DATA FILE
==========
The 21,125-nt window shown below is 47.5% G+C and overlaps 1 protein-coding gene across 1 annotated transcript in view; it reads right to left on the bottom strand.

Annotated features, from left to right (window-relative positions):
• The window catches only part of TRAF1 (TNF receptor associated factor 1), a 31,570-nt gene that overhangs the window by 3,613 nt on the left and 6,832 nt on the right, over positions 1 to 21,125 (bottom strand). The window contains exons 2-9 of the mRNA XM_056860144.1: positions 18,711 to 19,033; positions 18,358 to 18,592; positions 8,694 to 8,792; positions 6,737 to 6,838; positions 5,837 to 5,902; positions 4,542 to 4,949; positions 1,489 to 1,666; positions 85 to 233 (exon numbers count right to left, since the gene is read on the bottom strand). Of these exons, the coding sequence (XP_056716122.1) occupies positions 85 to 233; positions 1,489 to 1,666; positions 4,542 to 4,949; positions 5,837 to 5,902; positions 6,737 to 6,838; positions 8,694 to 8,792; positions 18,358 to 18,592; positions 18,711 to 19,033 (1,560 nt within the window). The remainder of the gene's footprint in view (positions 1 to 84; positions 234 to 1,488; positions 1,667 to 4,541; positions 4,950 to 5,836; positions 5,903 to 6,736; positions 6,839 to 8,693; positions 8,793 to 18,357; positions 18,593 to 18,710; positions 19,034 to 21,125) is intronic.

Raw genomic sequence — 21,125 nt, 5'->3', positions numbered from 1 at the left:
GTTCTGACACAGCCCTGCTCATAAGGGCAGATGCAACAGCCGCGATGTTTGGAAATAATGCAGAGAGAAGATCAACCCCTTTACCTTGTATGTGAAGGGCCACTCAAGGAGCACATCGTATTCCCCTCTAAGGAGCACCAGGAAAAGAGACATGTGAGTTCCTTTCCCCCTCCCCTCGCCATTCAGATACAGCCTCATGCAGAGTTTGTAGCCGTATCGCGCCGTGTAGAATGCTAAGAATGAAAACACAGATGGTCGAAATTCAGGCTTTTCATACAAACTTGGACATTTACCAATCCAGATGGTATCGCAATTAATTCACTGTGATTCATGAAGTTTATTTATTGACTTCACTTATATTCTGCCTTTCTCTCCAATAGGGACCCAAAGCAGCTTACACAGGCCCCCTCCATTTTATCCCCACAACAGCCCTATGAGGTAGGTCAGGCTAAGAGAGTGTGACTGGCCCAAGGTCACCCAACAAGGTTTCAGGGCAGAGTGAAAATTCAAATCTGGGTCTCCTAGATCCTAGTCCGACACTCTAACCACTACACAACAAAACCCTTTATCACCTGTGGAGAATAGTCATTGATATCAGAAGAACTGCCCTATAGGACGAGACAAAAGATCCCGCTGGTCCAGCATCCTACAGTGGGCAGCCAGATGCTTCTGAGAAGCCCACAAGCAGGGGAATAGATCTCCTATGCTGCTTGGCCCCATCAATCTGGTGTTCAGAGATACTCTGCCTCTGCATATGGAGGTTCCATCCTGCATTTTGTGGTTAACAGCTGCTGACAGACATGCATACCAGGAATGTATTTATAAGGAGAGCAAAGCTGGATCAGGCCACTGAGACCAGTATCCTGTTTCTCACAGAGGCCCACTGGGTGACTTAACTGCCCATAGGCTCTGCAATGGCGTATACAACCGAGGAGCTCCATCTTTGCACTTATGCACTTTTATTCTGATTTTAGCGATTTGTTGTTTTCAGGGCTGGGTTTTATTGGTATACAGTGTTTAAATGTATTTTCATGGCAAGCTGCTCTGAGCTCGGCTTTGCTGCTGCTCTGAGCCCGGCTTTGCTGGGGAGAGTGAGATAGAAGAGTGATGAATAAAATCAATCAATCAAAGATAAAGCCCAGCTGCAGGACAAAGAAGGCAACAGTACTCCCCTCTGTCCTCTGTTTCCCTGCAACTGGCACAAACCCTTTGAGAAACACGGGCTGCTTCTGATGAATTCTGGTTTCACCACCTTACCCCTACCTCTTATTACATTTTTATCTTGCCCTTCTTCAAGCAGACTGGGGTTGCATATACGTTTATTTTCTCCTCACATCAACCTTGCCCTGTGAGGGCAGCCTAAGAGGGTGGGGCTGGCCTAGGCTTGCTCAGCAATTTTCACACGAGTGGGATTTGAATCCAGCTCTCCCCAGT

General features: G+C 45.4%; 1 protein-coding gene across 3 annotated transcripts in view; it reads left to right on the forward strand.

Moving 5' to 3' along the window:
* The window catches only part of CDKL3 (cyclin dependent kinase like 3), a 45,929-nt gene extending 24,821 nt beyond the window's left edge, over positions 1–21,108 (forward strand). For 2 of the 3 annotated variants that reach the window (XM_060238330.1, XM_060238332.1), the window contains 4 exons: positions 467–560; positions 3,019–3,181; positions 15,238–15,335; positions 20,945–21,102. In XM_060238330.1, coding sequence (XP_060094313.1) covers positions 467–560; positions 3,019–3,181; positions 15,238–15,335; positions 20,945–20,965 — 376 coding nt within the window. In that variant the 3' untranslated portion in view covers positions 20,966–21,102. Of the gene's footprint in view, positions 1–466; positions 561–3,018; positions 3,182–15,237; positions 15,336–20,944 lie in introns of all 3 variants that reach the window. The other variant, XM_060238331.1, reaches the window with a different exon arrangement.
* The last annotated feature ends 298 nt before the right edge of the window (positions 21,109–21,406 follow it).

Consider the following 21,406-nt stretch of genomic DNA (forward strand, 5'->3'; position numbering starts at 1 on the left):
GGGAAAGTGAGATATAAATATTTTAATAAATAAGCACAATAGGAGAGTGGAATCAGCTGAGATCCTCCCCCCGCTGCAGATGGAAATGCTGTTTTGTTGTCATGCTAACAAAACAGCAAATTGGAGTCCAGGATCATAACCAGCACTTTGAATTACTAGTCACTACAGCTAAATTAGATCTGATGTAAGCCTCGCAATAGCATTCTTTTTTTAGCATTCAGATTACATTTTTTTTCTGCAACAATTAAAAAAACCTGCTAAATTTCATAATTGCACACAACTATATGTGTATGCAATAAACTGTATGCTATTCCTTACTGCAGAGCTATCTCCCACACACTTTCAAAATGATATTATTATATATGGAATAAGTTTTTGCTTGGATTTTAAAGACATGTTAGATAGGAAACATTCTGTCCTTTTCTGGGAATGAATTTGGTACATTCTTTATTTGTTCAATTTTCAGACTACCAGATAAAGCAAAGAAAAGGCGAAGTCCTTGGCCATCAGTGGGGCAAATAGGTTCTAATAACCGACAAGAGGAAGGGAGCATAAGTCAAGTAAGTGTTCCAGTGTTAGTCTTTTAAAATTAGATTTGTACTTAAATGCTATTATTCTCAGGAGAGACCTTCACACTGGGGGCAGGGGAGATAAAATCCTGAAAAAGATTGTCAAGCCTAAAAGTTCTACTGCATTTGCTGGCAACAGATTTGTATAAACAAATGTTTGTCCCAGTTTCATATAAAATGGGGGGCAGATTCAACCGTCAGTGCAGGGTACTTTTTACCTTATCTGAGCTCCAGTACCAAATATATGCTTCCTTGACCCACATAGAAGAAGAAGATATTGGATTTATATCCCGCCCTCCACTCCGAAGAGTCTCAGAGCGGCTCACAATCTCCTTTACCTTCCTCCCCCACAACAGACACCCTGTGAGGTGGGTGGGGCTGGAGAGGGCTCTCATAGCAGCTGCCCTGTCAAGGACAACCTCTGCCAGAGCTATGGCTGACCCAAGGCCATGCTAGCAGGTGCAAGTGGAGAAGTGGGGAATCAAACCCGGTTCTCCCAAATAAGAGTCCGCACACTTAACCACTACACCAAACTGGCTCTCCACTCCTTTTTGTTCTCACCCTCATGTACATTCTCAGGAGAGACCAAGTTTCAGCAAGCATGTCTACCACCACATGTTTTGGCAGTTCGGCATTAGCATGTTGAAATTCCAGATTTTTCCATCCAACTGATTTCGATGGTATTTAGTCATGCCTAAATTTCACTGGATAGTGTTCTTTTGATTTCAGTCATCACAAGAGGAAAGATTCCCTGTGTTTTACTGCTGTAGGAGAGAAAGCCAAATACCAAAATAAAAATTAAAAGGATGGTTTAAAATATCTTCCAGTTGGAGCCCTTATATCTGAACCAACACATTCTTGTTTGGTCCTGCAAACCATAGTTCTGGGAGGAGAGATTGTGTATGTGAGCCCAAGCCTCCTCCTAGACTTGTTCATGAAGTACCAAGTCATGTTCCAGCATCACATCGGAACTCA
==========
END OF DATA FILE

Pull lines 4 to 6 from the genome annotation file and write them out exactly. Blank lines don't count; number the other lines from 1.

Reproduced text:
Raw genomic sequence — 21,125 nt, 5'->3', positions numbered from 1 at the left:
GTTCTGACACAGCCCTGCTCATAAGGGCAGATGCAACAGCCGCGATGTTTGGAAATAATGCAGAGAGAAGATCAACCCCTTTACCTTGTATGTGAAGGGCCACTCAAGGAGCACATCGTATTCCCCTCTAAGGAGCACCAGGAAAAGAGACATGTGAGTTCCTTTCCCCCTCCCCTCGCCATTCAGATACAGCCTCATGCAGAGTTTGTAGCCGTATCGCGCCGTGTAGAATGCTAAGAATGAAAACACAGATGGTCGAAATTCAGGCTTTTCATACAAACTTGGACATTTACCAATCCAGATGGTATCGCAATTAATTCACTGTGATTCATGAAGTTTATTTATTGACTTCACTTATATTCTGCCTTTCTCTCCAATAGGGACCCAAAGCAGCTTACACAGGCCCCCTCCATTTTATCCCCACAACAGCCCTATGAGGTAGGTCAGGCTAAGAGAGTGTGACTGGCCCAAGGTCACCCAACAAGGTTTCAGGGCAGAGTGAAAATTCAAATCTGGGTCTCCTAGATCCTAGTCCGACACTCTAACCACTACACAACAAAACCCTTTATCACCTGTGGAGAATAGTCATTGATATCAGAAGAACTGCCCTATAGGACGAGACAAAAGATCCCGCTGGTCCAGCATCCTACAGTGGGCAGCCAGATGCTTCTGAGAAGCCCACAAGCAGGGGAATAGATCTCCTATGCTGCTTGGCCCCATCAATCTGGTGTTCAGAGATACTCTGCCTCTGCATATGGAGGTTCCATCCTGCATTTTGTGGTTAACAGCTGCTGACAGACATGCATACCAGGAATGTATTTATAAGGAGAGCAAAGCTGGATCAGGCCACTGAGACCAGTATCCTGTTTCTCACAGAGGCCCACTGGGTGACTTAACTGCCCATAGGCTCTGCAATGGCGTATACAACCGAGGAGCTCCATCTTTGCACTTATGCACTTTTATTCTGATTTTAGCGATTTGTTGTTTTCAGGGCTGGGTTTTATTGGTATACAGTGTTTAAATGTATTTTCATGGCAAGCTGCTCTGAGCTCGGCTTTGCTGCTGCTCTGAGCCCGGCTTTGCTGGGGAGAGTGAGATAGAAGAGTGATGAATAAAATCAATCAATCAAAGATAAAGCCCAGCTGCAGGACAAAGAAGGCAACAGTACTCCCCTCTGTCCTCTGTTTCCCTGCAACTGGCACAAACCCTTTGAGAAACACGGGCTGCTTCTGATGAATTCTGGTTTCACCACCTTACCCCTACCTCTTATTACATTTTTATCTTGCCCTTCTTCAAGCAGACTGGGGTTGCATATACGTTTATTTTCTCCTCACATCAACCTTGCCCTGTGAGGGCAGCCTAAGAGGGTGGGGCTGGCCTAGGCTTGCTCAGCAATTTTCACACGAGTGGGATTTGAATCCAGCTCTCCCCAGT

General features: G+C 45.4%; 1 protein-coding gene across 3 annotated transcripts in view; it reads left to right on the forward strand.